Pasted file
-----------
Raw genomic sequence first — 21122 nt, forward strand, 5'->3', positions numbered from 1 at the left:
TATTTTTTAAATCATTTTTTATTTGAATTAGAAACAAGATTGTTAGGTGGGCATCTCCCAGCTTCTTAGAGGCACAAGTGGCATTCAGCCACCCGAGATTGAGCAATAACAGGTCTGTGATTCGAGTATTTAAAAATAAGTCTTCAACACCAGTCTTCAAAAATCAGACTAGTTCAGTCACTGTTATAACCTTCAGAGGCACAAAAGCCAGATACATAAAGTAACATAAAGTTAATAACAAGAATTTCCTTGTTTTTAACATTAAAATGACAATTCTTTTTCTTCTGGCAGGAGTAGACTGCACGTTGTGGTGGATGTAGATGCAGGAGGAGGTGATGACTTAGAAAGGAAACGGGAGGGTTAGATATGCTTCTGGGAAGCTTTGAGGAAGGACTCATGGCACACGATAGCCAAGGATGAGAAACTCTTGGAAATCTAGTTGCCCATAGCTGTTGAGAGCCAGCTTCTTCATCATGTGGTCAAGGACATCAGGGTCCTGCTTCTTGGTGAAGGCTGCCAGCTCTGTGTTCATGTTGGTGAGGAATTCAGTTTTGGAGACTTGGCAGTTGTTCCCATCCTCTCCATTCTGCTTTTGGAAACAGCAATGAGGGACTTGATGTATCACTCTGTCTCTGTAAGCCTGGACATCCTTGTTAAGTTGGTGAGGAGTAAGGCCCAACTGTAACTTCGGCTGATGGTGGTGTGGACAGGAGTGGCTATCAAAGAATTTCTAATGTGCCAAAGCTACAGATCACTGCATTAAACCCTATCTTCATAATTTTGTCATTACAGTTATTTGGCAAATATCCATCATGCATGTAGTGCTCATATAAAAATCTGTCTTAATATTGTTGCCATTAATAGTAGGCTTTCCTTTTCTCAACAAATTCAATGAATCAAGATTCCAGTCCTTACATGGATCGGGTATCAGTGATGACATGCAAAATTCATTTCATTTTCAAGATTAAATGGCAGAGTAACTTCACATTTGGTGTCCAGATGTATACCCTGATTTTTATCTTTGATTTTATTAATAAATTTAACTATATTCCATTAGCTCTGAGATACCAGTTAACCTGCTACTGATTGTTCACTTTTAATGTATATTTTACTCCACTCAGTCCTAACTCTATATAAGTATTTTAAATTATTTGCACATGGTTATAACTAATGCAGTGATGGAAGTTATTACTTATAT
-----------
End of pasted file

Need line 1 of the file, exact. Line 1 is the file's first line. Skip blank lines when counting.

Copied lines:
Raw genomic sequence first — 21122 nt, forward strand, 5'->3', positions numbered from 1 at the left: